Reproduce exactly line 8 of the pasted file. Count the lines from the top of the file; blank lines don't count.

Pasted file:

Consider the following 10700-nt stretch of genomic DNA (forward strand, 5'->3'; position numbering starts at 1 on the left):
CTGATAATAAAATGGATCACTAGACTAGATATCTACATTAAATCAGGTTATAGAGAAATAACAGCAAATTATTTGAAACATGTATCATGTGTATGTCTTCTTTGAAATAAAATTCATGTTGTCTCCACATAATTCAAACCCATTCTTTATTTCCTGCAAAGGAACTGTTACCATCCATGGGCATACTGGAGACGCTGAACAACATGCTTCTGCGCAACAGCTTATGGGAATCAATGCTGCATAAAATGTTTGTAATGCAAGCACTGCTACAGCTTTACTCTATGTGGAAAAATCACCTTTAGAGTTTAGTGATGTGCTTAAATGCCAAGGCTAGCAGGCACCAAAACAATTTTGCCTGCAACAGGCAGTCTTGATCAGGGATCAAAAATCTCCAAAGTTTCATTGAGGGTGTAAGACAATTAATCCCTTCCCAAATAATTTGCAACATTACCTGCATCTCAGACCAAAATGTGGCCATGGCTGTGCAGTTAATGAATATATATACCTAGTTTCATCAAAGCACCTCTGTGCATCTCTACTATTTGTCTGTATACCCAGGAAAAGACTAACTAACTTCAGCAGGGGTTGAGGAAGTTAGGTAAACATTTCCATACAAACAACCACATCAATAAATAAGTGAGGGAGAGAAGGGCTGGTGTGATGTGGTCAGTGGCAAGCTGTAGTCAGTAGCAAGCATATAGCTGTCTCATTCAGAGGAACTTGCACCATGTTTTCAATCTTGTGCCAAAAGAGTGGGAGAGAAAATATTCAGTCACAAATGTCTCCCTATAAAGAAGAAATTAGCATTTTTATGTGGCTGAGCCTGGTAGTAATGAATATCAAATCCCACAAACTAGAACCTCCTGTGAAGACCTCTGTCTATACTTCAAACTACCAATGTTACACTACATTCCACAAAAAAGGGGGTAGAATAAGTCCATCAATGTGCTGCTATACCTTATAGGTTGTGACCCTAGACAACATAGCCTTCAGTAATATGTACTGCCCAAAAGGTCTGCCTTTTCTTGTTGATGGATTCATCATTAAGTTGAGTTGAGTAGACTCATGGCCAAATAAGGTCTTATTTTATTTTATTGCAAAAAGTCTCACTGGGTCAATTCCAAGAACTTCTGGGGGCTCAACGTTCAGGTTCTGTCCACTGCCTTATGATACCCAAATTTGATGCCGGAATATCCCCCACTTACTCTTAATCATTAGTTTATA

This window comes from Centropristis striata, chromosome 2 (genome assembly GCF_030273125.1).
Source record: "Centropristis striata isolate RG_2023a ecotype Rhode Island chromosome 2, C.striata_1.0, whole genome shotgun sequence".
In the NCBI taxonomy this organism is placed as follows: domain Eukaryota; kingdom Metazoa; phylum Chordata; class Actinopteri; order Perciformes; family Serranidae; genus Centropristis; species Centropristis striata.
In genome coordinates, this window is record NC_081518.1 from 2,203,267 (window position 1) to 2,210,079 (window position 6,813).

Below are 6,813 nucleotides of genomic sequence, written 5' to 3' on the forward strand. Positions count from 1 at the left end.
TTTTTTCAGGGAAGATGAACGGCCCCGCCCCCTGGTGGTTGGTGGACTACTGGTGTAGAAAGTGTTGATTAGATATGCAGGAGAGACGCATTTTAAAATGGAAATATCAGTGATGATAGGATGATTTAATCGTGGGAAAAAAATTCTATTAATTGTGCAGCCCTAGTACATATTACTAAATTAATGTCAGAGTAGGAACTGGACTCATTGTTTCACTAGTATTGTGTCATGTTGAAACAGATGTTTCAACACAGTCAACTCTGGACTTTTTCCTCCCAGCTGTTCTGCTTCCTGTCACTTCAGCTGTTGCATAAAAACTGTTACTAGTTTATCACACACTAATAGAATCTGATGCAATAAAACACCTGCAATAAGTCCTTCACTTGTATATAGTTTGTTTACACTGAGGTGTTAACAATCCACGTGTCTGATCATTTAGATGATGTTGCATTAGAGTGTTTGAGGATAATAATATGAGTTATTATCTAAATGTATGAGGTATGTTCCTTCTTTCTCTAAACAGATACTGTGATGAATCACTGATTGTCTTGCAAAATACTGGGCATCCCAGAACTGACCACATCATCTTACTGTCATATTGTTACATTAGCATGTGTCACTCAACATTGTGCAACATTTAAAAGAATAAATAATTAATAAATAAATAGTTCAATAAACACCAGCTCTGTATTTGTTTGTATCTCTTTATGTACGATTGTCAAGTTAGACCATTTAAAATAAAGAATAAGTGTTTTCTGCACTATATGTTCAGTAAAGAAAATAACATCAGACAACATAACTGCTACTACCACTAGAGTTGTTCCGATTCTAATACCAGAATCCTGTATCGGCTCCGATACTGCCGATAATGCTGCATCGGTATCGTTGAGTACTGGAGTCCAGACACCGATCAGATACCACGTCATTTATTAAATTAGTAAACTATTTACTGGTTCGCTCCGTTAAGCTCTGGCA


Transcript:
TTTTTTCAGGGAAGATGAACGGCCCCGCCCCCTGGTGGTTGGTGGACTACTGGTGTAGAAAGTGTTGATTAGATATGCAGGAGAGACGCATTTTAAAATGGAAATATCAGTGATGATAGGATGATTTAATCGTGGGAAAAAAATTCTATTAATTGTGCAGCCCTAGTACATATTACTAAATTAATGTCAGAGTAGGAACTGGACTCATTGTTTCACTAGTATTGTGTCATGTTGAAACAGATGTTTCAACACAGTCAACTCTGGACTTTTTCCTCCCAGCTGTTCTGCTTCCTGTCACTTCAGCTGTTGCATAAAAACTGTTACTAGTTTATCACACACTAATAGAATCTGATGCAATAAAACACCTGCAATAAGTCCTTCACTTGTATATAGTTTGTTTACACTGAGGTGTTAACAATCCACGTGTCTGATCATTTAGATGATGTTGCATTAGAGTGTTTGAGGATAATAATATGAGTTATTATCTAAATGTATGAGGTATGTTCCTTCTTTCTCTAAACAGATACTGTGATGAATCACTGATTGTCTTGCAAAATACTGGGCATCCCAGAACTGACCACATCATCTTACTGTCATATTGTTACATTAGCATGTGTCACTCAACATTGTGCAACATTTAAAAGAATAAATAATTAATAAATAAATAGTTCAATAAACACCAGCTCTGTATTTGTTTGTATCTCTTTATGTACGATTGTCAAGTTAGACCATTTAAAATAAAGAATAAGTGTTTTCTGCACTATATGTTCAGTAAAGAAAATAACATCAGACAACATAACTGCTACTACCACTAGAGTTGTTCCGATTCTAATACCAGAATCCTGTATCGGCTCCGATACTGCCGATAATGCTGCATCGGTATCGTTGAGTACTGGAGTCCAGACACCGATCAGATACCACGTCATTTATTAAATTAGTAAACTATTTACTGGTTCGCTCCGTTAAGCTCTGGCA